Surge in Somali Piracy Spurs Demand for Maritime Security

June 6, 2024


Recent Attacks Highlight Escalating Risks and Growing Market for Armed Guards

In the wake of renewed piracy off the Somali coast, the maritime industry faces increasing threats, prompting heightened security measures and soaring costs for onboard armed guards. Captain Rahul Khanna, global head of marine risk consulting at Allianz Commercial, emphasised the urgency of the situation: “Shipping is vulnerable to extortion and pirates may be emboldened by what is going on in the Red Sea. It could just be opportunistic, but we must be prepared for the prospect that we will see a period of renewed hijackings and piracy attacks at sea.”

This resurgence in piracy has driven up the demand and costs for private maritime security companies (PMSCs), as shipping companies scramble to protect their vessels. According to  Splash247, prices for private maritime security guards have skyrocketed this year.

6 Somali pirates are in a white skiff in the oceaan. The skiff appears to have faded spay paint of faded black strips and a word written in blue paint. One man is standing at the bow holding onto a rope secured to the front go the boat. three men are sitting in the middle of the boat and two men sit up the back were one is driving the boat with a single Yamaha motor.
Somali pirates. Photo: US Navy

The increased reliance on PMSCs has reignited calls for greater regulation of the industry. Seagull Maritime, a prominent maritime security firm, stressed the importance of vigilance: “Shipping companies and masters need to remain vigilant and increase their security on board their vessels as well as report any suspicious activity through the necessary channels.”

Recent Piracy Incidents

After a lull in pirate activities, Somali pirates have resumed attacks, capturing several vessels in recent months. Notably, 18 dhows have been hijacked since November last year, with six or seven still believed to be under pirate control. The European Atalanta Naval Force (EU NAVFOR ATALANTA), which oversees anti-piracy operations in the Indian Ocean, reports the presence of at least two pirate action groups off the Somali coast near Socotra.

In late May, the German-managed, Liberia-flagged MPP Basilisk was boarded by pirates 742 km southeast of Mogadishu. The crew retreated to the citadel, avoiding capture, while the ship’s master, who did not seek shelter, sustained a non-life-threatening gunshot wound. The pirates fled before military forces arrived, thanks to the crew’s discipline and swift actions.

Another late May incident involved a Panama-flagged cargo ship northeast of Eyl, which issued a piracy distress call after being approached by three dhows over five hours. The timely response by maritime security forces prevented a successful hijacking.

Earlier in May, a merchant vessel was approached by a small boat with armed men 170 km northwest of Bosaso, Somalia. The vessel altered its course, sounded its horn, and fired warning shots, deterring the pirates.

A group of Somali pirates sit atop the holds of a bulk carrier. The ship has yellow cranes, red interior and black exterior. The ship's name is visible on the side of the ship, written in white.
Hijacked Ruen boarded by Indian Navy.

In March, the Bangladeshi ship Abdullah was seized and released after a $5 million ransom was paid, raising concerns about encouraging further attacks. EU NAVFOR ATALANTA warned that such payments could lead to more dhow hijackings and subsequent skiff attacks on merchant vessels.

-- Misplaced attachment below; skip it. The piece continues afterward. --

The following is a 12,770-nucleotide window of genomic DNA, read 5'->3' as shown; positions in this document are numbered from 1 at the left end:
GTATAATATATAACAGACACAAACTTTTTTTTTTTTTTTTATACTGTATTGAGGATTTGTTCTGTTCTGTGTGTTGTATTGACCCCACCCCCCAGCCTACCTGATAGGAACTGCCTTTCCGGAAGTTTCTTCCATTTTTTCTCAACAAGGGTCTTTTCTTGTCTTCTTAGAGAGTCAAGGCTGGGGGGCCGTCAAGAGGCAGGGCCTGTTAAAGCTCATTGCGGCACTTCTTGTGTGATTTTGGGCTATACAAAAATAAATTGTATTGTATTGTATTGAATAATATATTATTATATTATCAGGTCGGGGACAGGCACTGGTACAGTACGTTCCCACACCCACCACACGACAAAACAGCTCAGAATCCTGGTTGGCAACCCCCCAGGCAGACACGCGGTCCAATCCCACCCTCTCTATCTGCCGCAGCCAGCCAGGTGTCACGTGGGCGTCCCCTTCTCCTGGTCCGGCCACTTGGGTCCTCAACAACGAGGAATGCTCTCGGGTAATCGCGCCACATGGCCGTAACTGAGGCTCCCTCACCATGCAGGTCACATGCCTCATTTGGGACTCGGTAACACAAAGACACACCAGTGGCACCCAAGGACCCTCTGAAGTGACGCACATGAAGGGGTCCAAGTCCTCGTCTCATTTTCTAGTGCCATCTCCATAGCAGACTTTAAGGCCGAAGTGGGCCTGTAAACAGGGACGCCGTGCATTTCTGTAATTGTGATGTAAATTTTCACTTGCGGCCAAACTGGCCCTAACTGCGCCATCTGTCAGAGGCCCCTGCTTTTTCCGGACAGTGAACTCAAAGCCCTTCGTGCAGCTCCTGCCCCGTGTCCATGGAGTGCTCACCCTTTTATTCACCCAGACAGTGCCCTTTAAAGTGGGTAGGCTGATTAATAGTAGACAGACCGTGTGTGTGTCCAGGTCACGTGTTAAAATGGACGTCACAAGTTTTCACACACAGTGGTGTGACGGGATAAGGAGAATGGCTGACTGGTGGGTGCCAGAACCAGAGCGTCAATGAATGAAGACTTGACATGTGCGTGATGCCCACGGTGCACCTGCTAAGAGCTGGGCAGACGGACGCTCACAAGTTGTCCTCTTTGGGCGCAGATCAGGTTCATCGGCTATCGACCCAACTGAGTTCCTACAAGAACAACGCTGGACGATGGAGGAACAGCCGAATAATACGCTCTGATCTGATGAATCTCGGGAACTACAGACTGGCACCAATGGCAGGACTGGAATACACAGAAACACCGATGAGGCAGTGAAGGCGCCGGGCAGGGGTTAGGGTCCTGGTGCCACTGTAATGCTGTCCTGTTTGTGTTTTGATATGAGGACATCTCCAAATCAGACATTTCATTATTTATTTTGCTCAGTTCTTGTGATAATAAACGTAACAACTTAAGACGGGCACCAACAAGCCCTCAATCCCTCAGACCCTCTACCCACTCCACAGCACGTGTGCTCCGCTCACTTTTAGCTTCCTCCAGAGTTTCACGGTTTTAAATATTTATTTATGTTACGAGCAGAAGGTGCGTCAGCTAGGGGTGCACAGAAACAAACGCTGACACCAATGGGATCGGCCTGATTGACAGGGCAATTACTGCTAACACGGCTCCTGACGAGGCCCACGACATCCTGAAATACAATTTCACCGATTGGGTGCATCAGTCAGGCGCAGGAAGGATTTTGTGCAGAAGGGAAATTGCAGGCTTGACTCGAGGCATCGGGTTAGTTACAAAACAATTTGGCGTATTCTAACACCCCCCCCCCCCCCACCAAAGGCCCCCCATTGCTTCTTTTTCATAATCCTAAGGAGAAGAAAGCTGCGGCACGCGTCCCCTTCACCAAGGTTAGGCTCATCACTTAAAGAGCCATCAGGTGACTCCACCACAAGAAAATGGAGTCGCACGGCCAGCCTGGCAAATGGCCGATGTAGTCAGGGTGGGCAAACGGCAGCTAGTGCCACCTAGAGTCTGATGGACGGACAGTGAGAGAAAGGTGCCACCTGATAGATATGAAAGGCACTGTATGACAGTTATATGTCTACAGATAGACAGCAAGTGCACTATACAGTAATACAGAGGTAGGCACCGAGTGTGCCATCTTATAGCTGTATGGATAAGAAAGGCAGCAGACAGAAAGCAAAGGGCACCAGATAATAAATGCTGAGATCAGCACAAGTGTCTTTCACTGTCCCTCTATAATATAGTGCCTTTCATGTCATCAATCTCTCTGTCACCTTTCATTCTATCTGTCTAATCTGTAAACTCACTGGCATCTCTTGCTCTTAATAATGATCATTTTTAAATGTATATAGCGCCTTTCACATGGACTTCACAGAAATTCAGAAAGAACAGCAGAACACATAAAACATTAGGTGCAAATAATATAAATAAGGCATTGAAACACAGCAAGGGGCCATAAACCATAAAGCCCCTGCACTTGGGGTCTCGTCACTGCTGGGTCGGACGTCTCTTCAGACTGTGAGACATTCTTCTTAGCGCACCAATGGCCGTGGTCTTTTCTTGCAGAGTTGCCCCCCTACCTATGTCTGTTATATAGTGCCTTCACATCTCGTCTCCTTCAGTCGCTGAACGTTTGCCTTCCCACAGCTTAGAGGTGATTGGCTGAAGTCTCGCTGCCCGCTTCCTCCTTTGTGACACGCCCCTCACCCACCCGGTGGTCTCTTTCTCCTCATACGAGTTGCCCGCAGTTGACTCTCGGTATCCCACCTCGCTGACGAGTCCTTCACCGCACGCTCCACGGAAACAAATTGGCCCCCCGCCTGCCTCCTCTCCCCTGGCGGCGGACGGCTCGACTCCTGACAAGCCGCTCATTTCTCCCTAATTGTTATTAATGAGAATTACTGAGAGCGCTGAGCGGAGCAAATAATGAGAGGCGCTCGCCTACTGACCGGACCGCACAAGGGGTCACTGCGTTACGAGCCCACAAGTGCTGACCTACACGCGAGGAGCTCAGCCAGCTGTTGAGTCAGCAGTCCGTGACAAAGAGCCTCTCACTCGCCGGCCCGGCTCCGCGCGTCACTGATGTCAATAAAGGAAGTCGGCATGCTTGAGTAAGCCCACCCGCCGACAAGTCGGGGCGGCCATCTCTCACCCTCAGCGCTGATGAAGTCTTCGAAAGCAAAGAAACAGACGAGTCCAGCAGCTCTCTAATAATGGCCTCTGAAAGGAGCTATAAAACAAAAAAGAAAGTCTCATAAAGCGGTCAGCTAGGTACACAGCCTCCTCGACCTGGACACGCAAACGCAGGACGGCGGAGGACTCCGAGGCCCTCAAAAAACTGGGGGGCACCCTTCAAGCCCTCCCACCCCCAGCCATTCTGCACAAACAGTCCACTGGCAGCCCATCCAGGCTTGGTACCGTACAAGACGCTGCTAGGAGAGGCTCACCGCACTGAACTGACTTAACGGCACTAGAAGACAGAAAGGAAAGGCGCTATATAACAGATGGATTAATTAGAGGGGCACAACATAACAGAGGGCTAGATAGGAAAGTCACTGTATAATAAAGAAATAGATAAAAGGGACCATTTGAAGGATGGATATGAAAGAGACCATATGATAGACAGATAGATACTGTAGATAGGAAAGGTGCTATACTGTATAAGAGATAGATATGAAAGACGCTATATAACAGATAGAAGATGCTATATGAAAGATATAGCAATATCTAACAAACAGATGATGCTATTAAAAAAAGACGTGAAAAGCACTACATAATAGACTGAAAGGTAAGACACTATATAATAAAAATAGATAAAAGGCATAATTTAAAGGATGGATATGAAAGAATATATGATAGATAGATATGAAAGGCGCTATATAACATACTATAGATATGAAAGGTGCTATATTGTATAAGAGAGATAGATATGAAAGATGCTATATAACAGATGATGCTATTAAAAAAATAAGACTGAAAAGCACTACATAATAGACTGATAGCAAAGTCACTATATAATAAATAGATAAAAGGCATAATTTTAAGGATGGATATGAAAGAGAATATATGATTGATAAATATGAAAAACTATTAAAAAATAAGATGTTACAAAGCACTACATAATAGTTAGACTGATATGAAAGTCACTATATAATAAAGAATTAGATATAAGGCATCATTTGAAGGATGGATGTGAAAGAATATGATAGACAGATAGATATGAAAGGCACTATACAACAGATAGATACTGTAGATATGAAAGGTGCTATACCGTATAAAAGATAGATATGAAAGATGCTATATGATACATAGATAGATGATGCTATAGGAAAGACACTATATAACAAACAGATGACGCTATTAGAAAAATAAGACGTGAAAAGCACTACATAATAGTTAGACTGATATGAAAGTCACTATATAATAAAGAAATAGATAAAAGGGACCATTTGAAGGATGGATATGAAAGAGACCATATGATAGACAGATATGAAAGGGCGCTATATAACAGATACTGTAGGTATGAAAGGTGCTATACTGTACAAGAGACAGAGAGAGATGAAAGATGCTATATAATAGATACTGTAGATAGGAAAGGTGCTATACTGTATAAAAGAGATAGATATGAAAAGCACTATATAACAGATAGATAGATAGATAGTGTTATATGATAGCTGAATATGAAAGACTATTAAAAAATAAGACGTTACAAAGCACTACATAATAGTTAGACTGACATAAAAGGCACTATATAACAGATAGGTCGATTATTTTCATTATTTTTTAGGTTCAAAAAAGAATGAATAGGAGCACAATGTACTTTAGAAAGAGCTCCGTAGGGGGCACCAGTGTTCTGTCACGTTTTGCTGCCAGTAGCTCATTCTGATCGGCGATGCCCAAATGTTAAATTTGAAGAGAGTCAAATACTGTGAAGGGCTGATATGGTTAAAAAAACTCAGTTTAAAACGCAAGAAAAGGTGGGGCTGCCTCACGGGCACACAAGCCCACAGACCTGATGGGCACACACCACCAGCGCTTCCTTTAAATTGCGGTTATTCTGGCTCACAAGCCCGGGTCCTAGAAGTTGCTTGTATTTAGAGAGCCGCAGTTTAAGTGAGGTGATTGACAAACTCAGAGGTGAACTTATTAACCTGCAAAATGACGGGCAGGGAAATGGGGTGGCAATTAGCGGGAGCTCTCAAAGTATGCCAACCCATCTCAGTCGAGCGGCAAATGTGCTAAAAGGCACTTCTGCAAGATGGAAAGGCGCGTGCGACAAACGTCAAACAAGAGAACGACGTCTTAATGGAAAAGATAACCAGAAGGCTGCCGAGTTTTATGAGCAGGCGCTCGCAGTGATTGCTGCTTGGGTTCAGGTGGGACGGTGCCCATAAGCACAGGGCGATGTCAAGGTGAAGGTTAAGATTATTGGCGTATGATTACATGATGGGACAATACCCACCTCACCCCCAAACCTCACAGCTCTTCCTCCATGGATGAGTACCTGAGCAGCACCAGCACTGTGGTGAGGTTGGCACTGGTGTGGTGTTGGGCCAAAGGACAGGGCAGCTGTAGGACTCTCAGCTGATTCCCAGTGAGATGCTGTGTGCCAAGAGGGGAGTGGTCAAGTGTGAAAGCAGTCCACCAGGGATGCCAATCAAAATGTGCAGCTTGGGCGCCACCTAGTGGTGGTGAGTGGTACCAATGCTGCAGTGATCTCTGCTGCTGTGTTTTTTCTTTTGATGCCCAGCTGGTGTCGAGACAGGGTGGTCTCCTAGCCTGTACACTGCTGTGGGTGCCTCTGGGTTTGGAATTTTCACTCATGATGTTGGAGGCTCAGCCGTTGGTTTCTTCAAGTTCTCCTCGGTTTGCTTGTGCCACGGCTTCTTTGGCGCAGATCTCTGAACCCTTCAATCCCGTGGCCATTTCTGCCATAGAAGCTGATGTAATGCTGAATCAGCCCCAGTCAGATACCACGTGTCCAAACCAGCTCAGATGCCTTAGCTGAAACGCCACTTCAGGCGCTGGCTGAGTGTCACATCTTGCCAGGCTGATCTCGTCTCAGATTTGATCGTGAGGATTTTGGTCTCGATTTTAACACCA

Also in March Indian commandos boarded and recaptured the Maltese-flagged Ruen. The ship was hijacked in December last year. The Indian commandos successfully rescued all 17 hostages and 35 accused Somali pirates were transferred into police custody.

Calls for Enhanced Vigilance and Regulation

The resurgence of Somali piracy has reignited debates over the need for more stringent regulation of the maritime security industry. The International Chamber of Commerce’s Secretary-General, John Denton, underscored the critical nature of the situation: “The resurgence of Somali pirate activity is worrying, and now more than ever it is crucial to protect trade, safeguard routes, and the safety of seafarers who keep commerce moving. All measures to ensure the uninterrupted free flow of goods throughout international supply chains must be taken.”

Ships sailing near the Somali coast are urged to maintain a heightened state of vigilance. EU NAVFOR ATALANTA has identified several potential pirate camps along the Somali coast between Xaafuun and Garacad, with a hotspot north of Eyl. Pirate strategies often involve using hijacked vessels as motherships to blend in with regular maritime traffic before deploying smaller skiffs for attacks.

As piracy reemerges as a formidable threat, the maritime industry must navigate the complex landscape of security, costs, and regulatory challenges to safeguard the vital arteries of global trade.


[text] IMB PIRACY REPORT January-March 2024Top right corner has the blue waves International Maritime Bureau logo. Two pie graphs. The left most shows the number of incidents reported. 6 attempted, 2 hijacked, 1 fired upon and 24 boarded for a total of 33 incidents. The pie graph on the right shows the impact on the crew. 9 crews kidnapped, 1 crew threatened, 35 crews held hostage for a total of 45 crews impacted. Below the pie graph is a line graph showing reported incidents in the waters off Somalia. The graph shows zero incidents in Q1 2020, one in Q1 2021, 0 again in both Q1 2022 and 2023 and five incidents in Q of 2024. To the right of the line graph is a statistic [text] 79% of vessels attacked were boarded.
Internation Maritime Bureau Piracy Report Q1 2024
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